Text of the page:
Technically, a trade mark is a protected sign which distinguishes the products or services of one business from another.
Basically, any graphic representations can be used as trade marks under the law: For example, words (e.g., Victorinox), combinations of letters (e.g., ABB), combinations of numbers (e.g., 501), graphic images (e.g., the SBB logo), three-dimensional forms (e.g., the Mercedes star), slogans (e.g., 'Cats would buy Whiskas'), any combination of these elements, and a series of tones (acoustic trade marks, e.g., the Ricola jingle).
Trade mark protection derives from entering it in the trade mark register. You must indicate for which products (goods and services classes) you want to register and use the sign. As a trade mark owner you can prevent others from using an identical or similar sign for the same or similar goods and services.
- It is often wrongly assumed that the name of a business is automatically protected as a trade mark. But a company can register its name as a trade mark and thus be protected if it meets the register conditions.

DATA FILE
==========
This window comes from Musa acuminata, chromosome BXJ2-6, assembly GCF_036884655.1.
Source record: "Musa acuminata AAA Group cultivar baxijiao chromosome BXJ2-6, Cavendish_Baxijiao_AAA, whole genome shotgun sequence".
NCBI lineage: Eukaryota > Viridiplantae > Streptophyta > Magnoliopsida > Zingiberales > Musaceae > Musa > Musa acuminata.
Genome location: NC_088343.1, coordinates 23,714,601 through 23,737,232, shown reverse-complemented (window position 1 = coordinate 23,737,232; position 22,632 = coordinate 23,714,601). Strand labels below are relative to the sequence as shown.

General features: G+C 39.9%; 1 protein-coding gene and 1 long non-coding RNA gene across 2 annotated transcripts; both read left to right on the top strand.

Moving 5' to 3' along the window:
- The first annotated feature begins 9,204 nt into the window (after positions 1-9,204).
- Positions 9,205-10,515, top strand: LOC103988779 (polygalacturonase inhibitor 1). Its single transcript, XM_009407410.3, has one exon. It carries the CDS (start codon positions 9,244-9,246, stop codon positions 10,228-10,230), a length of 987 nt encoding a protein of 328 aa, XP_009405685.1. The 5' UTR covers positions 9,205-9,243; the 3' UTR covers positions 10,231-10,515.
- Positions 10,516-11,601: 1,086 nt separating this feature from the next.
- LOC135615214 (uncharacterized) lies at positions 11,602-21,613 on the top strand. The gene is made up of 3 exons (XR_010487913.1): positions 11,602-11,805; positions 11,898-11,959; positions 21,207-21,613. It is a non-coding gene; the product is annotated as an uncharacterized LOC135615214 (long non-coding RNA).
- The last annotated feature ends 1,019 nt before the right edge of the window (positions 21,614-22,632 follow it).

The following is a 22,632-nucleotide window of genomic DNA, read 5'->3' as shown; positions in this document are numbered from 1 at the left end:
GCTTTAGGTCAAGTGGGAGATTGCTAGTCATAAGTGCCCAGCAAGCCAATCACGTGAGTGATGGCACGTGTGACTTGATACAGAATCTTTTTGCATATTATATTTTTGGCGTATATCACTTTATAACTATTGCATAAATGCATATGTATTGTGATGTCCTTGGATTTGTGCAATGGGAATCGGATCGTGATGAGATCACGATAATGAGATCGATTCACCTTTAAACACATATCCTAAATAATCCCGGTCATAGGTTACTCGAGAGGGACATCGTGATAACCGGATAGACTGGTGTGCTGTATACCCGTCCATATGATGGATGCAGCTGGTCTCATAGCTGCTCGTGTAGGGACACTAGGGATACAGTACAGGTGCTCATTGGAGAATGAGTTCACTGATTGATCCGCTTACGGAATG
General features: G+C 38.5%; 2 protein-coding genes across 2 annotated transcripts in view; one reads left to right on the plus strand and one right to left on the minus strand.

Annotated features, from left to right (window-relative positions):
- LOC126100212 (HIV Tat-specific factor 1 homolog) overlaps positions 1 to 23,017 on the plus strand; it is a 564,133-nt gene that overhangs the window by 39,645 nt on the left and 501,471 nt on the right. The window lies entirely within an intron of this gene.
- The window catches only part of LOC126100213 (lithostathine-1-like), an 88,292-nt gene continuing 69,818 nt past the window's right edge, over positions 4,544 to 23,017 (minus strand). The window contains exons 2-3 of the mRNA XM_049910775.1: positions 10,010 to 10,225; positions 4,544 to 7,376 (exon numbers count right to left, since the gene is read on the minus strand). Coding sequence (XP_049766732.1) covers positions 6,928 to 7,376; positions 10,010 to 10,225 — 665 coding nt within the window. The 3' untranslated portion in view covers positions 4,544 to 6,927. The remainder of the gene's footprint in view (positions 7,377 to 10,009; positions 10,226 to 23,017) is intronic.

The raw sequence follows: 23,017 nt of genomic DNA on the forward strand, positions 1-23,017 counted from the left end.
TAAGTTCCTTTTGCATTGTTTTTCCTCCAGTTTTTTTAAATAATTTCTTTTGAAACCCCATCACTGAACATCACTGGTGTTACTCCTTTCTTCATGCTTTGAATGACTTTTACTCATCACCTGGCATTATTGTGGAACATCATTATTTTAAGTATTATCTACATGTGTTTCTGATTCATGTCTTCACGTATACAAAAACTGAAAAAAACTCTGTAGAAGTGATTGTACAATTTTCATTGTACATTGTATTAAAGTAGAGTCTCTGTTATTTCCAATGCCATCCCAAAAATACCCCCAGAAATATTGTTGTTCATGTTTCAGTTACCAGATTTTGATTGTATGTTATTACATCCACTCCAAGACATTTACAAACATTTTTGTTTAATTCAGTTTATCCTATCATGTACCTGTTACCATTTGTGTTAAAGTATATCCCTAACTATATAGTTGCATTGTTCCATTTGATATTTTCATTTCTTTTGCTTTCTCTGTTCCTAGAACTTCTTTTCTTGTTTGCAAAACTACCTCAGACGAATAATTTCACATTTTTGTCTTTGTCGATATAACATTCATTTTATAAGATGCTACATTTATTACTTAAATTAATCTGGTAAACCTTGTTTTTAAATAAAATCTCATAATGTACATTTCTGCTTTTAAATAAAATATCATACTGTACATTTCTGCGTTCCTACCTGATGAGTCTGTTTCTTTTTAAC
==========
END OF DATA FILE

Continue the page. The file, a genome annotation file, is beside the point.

- It is not compulsory to use the ® sign in Switzerland and it makes no difference in the owner's rights. However, it can alert other people to the fact that the trade mark is registered and it can help prevent infringement cases. Using the registered trade mark sign without having actually registered the mark is an offense.
- www.swissreg.ch: The official publication of Swiss patents, trade marks, and designs contains information on nationally registered trade marks.
- Trade Mark Database: In the IPI's Trade Mark Database you will find information on Swiss trade marks and trade mark applications as well as international trade marks with protection extended to Switzerland.
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